LONDON — Tunisia's general election Sunday shows that the country is once again leading the way towards greater democracy in the Middle East and North Africa, Prime Minister David Cameron said.
The polls were open in Tunisia's first-ever free elections, with an Islamic party poised to win nine months after the surprise toppling of a dictator that sparked the Arab Spring uprisings.
"For the first time today, Tunisians are able to express their views at the polling booth in what I hope will be free and fair elections," Cameron said in a statement.
"It is inspiring that so many candidates are competing for the opportunity to draw up the country's new constitution.
"This remarkable achievement reflects how far the Tunisian people have come since January when they rose up against their autocratic ruler to demand their right to freedom, dignity and a better future.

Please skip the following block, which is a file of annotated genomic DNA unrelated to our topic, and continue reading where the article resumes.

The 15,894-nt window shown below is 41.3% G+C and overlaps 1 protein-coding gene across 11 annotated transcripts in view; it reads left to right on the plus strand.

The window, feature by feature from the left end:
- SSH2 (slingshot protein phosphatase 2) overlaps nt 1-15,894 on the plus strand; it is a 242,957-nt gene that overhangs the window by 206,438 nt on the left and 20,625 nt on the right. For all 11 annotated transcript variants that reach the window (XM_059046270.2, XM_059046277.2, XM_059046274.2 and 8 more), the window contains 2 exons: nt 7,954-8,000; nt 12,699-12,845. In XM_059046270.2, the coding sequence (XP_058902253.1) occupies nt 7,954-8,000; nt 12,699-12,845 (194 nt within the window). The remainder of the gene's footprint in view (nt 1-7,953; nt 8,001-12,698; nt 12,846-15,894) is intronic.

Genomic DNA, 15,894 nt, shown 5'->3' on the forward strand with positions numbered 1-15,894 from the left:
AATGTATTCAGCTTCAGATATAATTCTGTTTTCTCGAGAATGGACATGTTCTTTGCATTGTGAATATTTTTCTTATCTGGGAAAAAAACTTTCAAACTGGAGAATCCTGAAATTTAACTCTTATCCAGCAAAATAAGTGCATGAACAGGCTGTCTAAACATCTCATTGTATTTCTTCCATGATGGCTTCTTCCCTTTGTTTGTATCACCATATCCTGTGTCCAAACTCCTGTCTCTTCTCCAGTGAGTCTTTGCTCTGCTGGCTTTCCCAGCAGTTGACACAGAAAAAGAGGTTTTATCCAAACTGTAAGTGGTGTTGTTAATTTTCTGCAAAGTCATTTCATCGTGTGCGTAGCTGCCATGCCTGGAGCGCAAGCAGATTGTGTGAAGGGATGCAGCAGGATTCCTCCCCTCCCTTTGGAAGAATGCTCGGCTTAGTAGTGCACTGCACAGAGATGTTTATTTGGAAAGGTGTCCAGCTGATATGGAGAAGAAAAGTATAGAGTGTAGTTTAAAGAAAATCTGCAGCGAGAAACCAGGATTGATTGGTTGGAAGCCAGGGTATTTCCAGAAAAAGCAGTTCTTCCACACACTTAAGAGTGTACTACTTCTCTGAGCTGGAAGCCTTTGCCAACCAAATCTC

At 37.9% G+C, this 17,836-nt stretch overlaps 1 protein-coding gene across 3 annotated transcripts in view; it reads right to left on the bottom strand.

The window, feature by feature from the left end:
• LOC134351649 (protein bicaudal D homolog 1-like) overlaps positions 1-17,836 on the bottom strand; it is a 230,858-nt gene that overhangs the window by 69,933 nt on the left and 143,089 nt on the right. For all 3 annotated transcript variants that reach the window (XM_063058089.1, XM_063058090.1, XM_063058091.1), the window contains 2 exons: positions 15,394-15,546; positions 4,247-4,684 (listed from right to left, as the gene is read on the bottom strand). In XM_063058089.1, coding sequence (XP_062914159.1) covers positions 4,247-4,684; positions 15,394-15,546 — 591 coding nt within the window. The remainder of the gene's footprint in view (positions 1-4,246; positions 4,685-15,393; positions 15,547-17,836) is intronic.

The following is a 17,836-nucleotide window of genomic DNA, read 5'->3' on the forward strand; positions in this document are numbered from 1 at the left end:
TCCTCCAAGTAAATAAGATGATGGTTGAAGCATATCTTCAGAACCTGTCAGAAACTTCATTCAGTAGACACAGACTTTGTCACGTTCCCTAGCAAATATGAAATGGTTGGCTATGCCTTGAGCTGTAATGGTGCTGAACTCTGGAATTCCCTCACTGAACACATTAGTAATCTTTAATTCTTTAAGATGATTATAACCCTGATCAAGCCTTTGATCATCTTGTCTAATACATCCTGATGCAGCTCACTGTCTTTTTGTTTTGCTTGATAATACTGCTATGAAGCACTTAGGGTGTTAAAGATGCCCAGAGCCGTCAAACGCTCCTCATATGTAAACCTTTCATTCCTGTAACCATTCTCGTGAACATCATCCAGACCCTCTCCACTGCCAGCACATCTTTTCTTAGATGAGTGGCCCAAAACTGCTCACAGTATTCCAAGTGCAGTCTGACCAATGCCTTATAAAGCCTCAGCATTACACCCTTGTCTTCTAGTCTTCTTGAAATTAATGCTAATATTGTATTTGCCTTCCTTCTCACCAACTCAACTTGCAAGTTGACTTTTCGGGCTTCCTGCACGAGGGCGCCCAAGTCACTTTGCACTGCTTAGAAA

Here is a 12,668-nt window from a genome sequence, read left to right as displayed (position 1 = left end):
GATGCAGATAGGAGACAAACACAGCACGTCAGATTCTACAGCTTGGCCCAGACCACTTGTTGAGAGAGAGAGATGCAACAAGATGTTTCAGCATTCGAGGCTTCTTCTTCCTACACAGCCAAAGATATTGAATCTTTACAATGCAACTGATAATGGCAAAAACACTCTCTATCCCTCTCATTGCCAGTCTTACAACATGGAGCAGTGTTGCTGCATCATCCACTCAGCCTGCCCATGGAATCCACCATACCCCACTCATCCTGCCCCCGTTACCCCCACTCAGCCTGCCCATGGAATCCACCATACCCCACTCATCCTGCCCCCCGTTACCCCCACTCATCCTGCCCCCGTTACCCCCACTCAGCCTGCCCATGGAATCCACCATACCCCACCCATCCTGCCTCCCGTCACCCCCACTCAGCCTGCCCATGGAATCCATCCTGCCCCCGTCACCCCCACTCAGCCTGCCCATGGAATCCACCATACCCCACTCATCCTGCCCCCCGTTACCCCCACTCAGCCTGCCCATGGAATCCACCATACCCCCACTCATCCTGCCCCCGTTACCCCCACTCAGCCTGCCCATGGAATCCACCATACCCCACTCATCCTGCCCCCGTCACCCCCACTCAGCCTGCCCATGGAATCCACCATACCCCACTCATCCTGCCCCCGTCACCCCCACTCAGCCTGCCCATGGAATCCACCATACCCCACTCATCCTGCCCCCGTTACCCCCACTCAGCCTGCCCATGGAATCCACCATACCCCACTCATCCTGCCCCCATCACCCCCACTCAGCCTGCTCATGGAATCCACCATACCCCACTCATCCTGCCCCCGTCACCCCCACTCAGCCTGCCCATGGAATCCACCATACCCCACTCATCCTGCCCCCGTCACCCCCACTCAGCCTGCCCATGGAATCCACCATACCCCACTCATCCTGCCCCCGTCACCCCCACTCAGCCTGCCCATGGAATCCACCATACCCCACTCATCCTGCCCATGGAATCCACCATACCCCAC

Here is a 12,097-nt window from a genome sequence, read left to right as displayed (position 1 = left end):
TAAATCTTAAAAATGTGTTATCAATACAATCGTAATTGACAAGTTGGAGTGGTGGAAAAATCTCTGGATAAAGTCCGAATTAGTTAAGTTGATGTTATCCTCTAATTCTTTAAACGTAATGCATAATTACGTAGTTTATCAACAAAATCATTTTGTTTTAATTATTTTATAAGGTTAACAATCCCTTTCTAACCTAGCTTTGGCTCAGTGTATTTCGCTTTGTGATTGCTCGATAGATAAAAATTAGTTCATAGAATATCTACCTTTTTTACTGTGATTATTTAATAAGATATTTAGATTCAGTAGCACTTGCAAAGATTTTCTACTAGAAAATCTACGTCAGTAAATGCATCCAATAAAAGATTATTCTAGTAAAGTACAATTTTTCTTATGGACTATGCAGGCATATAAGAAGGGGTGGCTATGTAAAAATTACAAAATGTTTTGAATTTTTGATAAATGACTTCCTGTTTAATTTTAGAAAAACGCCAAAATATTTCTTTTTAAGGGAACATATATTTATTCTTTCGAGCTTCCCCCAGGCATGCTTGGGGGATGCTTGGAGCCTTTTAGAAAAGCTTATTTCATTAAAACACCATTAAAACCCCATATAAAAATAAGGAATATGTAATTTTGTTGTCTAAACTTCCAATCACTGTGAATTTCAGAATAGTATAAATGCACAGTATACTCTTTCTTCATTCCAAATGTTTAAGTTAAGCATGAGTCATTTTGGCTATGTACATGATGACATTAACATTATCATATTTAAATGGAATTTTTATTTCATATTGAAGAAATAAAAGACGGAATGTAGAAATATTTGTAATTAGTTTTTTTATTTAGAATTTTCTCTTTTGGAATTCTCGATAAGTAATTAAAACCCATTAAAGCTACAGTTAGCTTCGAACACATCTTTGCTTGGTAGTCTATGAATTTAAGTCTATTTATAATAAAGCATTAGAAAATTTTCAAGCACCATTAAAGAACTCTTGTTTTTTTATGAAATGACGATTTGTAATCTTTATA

"Their determination and courage inspired real change across the Middle East and North Africa. As the first country in the region to put democracy to the test at the polling booth, Tunisia is once again leading the way."
Foreign Secretary William Hague saluted what he described as historic elections, and urged Tunisia to continue to blaze a trail for other countries involved in the Arab Spring uprisings.
The success of the Arab Spring would be "judged very heavily by what happens in Tunisia," he said.
"People look to Tunisia to lead the way, as it did when the Arab Spring began 10 months ago," he added.
"That is why these elections are so important."
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